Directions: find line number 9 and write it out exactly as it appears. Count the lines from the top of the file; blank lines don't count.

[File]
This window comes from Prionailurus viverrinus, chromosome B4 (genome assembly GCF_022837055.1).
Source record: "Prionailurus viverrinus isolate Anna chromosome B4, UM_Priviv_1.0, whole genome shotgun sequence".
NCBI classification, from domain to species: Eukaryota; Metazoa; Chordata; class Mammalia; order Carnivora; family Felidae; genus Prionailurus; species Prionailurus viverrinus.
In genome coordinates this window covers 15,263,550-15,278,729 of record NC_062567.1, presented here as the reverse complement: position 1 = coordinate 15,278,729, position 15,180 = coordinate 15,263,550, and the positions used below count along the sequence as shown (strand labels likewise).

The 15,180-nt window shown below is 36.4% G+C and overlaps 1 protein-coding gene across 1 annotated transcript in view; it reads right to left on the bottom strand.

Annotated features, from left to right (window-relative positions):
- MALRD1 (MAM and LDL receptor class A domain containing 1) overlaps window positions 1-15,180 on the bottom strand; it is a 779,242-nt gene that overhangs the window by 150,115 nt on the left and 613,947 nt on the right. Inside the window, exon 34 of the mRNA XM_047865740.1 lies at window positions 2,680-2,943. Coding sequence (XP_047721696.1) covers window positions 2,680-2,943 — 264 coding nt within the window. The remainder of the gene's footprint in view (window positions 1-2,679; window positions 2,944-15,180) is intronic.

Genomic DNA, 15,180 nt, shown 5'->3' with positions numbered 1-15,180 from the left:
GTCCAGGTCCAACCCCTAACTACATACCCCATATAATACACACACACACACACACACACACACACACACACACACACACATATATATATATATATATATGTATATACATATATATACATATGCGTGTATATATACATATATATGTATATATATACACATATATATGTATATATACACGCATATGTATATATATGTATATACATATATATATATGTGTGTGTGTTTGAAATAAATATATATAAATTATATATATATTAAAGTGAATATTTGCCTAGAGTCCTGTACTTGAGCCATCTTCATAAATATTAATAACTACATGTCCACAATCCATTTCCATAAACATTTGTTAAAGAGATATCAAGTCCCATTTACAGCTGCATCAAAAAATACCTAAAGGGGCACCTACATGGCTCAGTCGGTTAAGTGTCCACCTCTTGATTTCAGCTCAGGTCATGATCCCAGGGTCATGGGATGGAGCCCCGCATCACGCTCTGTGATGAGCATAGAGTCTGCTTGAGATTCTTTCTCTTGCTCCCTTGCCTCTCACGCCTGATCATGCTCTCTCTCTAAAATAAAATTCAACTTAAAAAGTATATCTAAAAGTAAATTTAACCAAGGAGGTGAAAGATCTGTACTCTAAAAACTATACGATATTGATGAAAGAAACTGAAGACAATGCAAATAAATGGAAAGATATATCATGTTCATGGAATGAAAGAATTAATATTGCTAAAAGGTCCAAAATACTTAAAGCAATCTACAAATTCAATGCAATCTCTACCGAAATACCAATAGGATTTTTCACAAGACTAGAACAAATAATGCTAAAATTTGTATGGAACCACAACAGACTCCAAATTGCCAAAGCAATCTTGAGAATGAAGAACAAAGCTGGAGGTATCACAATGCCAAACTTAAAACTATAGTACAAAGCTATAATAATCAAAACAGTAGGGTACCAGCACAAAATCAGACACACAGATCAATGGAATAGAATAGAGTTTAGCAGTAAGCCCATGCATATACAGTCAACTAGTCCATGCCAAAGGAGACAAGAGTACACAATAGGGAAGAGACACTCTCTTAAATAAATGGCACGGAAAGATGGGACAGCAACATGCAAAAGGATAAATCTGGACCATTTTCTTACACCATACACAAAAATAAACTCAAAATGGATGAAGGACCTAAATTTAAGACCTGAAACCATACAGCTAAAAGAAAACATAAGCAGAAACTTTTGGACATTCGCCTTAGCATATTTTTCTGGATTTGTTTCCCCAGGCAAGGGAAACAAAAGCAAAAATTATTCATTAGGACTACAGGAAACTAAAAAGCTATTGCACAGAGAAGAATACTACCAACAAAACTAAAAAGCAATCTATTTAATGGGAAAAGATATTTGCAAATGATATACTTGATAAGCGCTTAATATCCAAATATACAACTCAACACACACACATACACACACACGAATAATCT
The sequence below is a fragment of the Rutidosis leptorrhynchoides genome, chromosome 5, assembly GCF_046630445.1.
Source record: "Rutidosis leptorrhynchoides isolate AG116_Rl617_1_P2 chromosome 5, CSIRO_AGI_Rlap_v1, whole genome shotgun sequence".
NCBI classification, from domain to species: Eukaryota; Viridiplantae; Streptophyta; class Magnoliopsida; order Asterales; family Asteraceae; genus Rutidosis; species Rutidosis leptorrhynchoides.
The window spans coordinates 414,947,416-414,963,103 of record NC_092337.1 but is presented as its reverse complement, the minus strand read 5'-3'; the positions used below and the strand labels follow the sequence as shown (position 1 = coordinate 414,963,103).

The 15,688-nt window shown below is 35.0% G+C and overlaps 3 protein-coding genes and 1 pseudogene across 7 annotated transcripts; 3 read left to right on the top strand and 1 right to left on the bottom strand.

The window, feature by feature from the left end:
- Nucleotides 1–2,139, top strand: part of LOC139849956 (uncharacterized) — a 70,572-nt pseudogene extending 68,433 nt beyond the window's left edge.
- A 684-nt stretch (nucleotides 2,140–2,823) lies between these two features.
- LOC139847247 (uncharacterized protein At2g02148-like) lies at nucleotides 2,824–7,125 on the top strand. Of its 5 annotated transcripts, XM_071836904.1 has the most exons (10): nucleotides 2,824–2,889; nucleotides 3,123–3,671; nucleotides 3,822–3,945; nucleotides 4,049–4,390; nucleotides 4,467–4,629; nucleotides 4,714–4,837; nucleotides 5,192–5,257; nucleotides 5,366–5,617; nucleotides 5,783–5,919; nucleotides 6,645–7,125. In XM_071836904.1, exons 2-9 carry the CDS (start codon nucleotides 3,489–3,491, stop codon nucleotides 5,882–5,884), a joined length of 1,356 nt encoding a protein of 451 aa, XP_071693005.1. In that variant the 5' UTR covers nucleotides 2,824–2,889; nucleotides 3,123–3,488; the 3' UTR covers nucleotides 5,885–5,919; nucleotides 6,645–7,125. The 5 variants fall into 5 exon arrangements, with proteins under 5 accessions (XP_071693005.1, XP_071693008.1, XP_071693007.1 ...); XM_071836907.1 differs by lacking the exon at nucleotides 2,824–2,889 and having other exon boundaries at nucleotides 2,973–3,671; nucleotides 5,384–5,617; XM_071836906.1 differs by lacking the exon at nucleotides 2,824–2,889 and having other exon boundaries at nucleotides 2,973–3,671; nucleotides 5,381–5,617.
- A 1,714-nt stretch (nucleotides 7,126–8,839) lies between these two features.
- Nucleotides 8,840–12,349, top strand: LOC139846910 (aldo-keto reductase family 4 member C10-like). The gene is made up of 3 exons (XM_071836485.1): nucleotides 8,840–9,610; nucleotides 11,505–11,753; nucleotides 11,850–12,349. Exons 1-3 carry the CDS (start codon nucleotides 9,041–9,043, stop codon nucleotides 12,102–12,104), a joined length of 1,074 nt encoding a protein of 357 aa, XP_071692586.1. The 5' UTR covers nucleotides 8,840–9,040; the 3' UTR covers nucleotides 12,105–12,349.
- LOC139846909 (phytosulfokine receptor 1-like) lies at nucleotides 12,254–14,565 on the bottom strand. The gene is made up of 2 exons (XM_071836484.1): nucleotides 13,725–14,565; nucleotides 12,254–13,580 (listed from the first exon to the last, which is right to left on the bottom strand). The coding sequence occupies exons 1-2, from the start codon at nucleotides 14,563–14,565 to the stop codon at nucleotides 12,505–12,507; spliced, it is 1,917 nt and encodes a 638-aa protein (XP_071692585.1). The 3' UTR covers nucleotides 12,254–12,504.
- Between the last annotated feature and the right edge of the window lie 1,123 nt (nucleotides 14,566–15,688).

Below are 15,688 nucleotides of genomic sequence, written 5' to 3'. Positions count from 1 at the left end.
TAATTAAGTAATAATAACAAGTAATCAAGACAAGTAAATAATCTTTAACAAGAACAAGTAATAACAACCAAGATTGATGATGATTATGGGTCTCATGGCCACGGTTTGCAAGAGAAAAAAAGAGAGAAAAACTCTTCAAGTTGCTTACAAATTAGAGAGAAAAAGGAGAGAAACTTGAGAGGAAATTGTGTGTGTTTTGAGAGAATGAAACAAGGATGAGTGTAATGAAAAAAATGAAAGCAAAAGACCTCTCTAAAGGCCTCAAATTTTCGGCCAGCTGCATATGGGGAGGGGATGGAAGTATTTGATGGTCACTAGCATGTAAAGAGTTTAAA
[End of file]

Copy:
GTCCAGGTCCAACCCCTAACTACATACCCCATATAATACACACACACACACACACACACACACACACACACACACACACATATATATATATATATATATGTATATACATATATATACATATGCGTGTATATATACATATATATGTATATATATACACATATATATGTATATATACACGCATATGTATATATATGTATATACATATATATATATGTGTGTGTGTTTGAAATAAATATATATAAATTATATATATATTAAAGTGAATATTTGCCTAGAGTCCTGTACTTGAGCCATCTTCATAAATATTAATAACTACATGTCCACAATCCATTTCCATAAACATTTGTTAAAGAGATATCAAGTCCCATTTACAGCTGCATCAAAAAATACCTAAAGGGGCACCTACATGGCTCAGTCGGTTAAGTGTCCACCTCTTGATTTCAGCTCAGGTCATGATCCCAGGGTCATGGGATGGAGCCCCGCATCACGCTCTGTGATGAGCATAGAGTCTGCTTGAGATTCTTTCTCTTGCTCCCTTGCCTCTCACGCCTGATCATGCTCTCTCTCTAAAATAAAATTCAACTTAAAAAGTATATCTAAAAGTAAATTTAACCAAGGAGGTGAAAGATCTGTACTCTAAAAACTATACGATATTGATGAAAGAAACTGAAGACAATGCAAATAAATGGAAAGATATATCATGTTCATGGAATGAAAGAATTAATATTGCTAAAAGGTCCAAAATACTTAAAGCAATCTACAAATTCAATGCAATCTCTACCGAAATACCAATAGGATTTTTCACAAGACTAGAACAAATAATGCTAAAATTTGTATGGAACCACAACAGACTCCAAATTGCCAAAGCAATCTTGAGAATGAAGAACAAAGCTGGAGGTATCACAATGCCAAACTTAAAACTATAGTACAAAGCTATAATAATCAAAACAGTAGGGTACCAGCACAAAATCAGACACACAGATCAATGGAATAGAATAGAGTTTAGCAGTAAGCCCATGCATATACAGTCAACTAGTCCATGCCAAAGGAGACAAGAGTACACAATAGGGAAGAGACACTCTCTTAAATAAATGGCACGGAAAGATGGGACAGCAACATGCAAAAGGATAAATCTGGACCATTTTCTTACACCATACACAAAAATAAACTCAAAATGGATGAAGGACCTAAATTTAAGACCTGAAACCATACAGCTAAAAGAAAACATAAGCAGAAACTTTTGGACATTCGCCTTAGCATATTTTTCTGGATTTGTTTCCCCAGGCAAGGGAAACAAAAGCAAAAATTATTCATTAGGACTACAGGAAACTAAAAAGCTATTGCACAGAGAAGAATACTACCAACAAAACTAAAAAGCAATCTATTTAATGGGAAAAGATATTTGCAAATGATATACTTGATAAGCGCTTAATATCCAAATATACAACTCAACACACACACATACACACACACGAATAATCT